Trimmed

Can I get a Finally?! Because we’re finally done with the passthrough. We still have to add the doors, yes, but we can now live with it as-is and no longer have a continuous mess of dust and debris due to the various stages of this project. We started this at the end of January and it’s already mid-March, so needless to say I’m happy to have the kitchen back in order and the dining table in its place.

So, the trim. We knew we wanted it lacquered in white to match our doors and baseboards, thus we decided to make it out of MDF instead of solid wood. With that in mind, we went to a nearby wood/MDF warehouse to look for something that would work. The problem: we needed very specific lengths and widths (for the casing), which of course weren’t available. In the end, we decided to buy several MDF strips and cut them ourselves (both lengthwise and crosswise). For some reason the man at the warehouse was convinced we were going to have a carpenter cut it down for us… which I thought was funny, because, if I’m going to have someone cut it down for me, do you think I’d be here figuring out a way to do this? Anyway. We bought several MDF strips and brought them home with us, for a total of 25€.

Once we were home we sort of forgot about it for a couple of weeks. Well, not really, life (and an injured shoulder) just got in the way. Until the weekend before last, when we were finally ready to put up that dang trim. The first thing we did was the casing. After measuring out the thickness of the wall, we cut the strips lengthwise to the required width for the casing. Then it was a matter of measuring each side carefully and cutting down crosswise at a 45º angle. We don’t have a miter saw nor a table saw, so Andoni did all of this veeery carefully with the circular saw. Thankfully it turned out great. The wall is made of brick and concrete, plus (and this was the primary reason) we have a ton of electrical wires, so we couldn’t nail the casing in place: we had to “glue” it instead (we used special wood silicone for this). But don’t worry, I promise you it’s stuck there for good even if we didn’t use any nails.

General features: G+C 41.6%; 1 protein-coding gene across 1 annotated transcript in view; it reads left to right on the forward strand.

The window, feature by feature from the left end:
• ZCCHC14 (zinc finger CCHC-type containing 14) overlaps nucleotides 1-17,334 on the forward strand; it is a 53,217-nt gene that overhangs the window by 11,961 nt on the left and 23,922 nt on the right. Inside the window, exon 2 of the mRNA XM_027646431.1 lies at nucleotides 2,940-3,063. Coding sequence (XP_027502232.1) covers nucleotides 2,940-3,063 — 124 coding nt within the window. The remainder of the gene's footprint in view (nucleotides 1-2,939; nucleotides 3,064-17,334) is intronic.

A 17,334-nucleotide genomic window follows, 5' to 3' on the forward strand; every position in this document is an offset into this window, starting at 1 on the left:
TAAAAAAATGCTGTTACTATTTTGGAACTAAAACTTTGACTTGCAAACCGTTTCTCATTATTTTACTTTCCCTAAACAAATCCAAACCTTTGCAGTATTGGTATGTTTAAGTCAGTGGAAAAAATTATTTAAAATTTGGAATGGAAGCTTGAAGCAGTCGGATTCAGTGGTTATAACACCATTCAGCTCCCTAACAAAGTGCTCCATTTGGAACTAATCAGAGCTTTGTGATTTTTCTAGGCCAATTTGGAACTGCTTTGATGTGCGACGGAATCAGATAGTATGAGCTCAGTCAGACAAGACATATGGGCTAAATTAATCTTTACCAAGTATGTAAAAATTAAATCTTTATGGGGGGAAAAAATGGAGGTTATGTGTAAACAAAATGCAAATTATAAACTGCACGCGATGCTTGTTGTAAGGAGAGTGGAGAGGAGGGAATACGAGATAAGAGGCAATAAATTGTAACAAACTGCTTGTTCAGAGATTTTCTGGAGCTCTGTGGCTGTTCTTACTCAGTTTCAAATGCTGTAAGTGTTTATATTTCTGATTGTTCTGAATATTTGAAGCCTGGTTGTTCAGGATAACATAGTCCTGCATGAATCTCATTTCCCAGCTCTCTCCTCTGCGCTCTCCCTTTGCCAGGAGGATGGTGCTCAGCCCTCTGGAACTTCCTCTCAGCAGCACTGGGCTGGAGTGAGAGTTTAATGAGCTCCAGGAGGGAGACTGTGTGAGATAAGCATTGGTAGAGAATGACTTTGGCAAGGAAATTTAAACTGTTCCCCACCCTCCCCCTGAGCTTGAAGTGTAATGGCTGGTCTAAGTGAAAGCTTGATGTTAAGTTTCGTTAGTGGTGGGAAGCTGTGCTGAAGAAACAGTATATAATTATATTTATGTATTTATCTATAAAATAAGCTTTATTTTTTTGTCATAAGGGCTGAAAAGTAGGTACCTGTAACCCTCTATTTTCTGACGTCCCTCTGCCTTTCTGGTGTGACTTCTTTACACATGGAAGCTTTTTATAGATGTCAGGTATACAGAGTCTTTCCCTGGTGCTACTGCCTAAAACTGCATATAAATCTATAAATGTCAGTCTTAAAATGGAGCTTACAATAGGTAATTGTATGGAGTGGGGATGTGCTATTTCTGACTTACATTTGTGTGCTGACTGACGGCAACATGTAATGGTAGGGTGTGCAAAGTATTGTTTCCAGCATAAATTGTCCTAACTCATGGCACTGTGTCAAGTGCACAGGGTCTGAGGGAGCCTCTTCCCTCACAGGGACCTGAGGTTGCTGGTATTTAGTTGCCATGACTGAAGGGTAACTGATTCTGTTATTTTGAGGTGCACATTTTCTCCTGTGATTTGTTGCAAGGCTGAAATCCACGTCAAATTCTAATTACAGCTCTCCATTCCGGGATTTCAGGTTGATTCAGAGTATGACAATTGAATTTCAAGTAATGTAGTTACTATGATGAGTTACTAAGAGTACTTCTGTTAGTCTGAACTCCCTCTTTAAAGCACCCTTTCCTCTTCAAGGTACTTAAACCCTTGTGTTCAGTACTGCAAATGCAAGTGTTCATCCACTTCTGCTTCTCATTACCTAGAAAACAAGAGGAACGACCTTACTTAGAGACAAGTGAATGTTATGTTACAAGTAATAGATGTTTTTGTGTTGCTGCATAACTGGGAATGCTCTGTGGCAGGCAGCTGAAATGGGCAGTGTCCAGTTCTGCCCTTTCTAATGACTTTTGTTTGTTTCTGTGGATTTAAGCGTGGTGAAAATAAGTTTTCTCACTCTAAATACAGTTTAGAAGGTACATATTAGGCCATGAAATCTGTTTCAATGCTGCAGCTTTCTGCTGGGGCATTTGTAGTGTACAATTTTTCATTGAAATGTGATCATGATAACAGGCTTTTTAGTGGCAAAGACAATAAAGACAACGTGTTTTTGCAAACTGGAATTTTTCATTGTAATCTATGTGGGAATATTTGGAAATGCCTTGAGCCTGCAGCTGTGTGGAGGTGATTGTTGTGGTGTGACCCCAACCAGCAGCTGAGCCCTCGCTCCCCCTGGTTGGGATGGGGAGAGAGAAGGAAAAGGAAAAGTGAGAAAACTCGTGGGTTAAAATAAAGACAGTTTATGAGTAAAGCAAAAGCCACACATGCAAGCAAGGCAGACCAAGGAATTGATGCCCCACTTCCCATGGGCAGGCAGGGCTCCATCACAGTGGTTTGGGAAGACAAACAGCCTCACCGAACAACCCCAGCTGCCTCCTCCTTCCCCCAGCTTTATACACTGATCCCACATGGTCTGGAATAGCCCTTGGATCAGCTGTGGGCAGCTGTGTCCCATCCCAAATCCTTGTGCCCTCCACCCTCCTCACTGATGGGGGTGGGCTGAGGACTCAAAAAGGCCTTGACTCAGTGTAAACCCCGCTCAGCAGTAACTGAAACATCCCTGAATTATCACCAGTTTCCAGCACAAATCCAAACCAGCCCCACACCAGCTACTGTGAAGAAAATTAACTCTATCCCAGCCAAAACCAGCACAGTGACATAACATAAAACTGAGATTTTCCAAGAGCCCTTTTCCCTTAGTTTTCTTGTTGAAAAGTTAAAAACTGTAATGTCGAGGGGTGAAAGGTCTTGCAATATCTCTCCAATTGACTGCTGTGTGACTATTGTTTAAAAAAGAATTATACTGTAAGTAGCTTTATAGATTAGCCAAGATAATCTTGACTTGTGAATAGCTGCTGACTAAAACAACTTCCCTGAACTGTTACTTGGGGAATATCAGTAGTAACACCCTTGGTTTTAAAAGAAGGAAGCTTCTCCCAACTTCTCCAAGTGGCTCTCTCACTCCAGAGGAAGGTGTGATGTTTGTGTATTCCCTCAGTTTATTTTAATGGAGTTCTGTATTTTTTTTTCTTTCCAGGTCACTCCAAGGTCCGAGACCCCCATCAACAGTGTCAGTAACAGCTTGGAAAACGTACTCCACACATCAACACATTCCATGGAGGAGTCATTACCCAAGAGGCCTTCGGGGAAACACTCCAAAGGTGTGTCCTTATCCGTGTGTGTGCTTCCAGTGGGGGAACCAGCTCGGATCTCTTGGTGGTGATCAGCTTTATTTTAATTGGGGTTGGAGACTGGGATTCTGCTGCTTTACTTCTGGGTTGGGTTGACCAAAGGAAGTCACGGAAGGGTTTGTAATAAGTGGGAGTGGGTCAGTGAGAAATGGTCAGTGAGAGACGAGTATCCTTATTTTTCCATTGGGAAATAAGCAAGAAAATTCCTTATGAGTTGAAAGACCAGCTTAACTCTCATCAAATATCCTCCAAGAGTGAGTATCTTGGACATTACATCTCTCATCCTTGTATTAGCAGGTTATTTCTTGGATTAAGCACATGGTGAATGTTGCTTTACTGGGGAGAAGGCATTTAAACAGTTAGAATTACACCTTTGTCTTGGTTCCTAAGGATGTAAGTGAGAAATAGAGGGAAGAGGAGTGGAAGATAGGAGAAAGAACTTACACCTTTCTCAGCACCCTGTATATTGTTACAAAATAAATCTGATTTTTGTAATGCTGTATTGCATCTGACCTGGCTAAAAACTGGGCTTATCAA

Passthrough casing frame 5

Passthrough casing frame 4

The upper side of the casing kept bowing so we improvised to keep it in place while the silicone worked its magic:

Passthrough casing frame 3

When the casing was in place we had to make the frame on both sides. Again, we first had to cut the MDF lengthwise. Then we marked where we wanted the frame to go (covering half the thickness of the casing), measured, and cut at a 45º angle. We made these 45º cuts manually, with this:

Passthrough casing frame 2

The reason for this is that we had had a terrible experience making those types of cuts for the outdoor kitchen countertop frames with our circular saw (I know that isn’t the saw you’re supposed to use, but it’s what we had/have…) so we decided a hand saw + the above invention would yield better results even if it took longer and more energy. We cut one side of the frame on both sides of the wall, glued them in place, and held them together with clamps. Trim: done!

Passthrough casing frame 1

Well, not quite, obviously. Afterwards it was just a matter of spackling where needed, sanding it down (you can see above it’s already spackled in the corners), and going to town with the lacquer. Unfortunately what I thought would be a two coat one day job turned into a four or five coat and three day job. But now that it’s done, here’s how it turned out:

Passthrough after shots 5

Passthrough after shots 7

Passthrough after shots 6

Passthrough after shots 4

Initially we wanted a wider trim but decided to go a narrower route because, on the kitchen side of the passthrough, there isn’t enough space for a lot more. And now I really like the narrow trim. Here’s the view from the kitchen:

Passthrough after shots 2

Passthrough after shots 3

Passthrough after shots 1

I’m very, very happy with how this project turned out. Yes, it took a long time (and many steps), but it was so, so worth it. The kitchen feels so much more open now and so does the living room. It’s one of those things you have to see in person to notice the difference. So you’re all invited if you want to come and check it out.

And now for the very last step (and the optional one) of the project: the barn doors. We’ve already figured out a system and we’ll be picking up the materials this week. Can’t wait!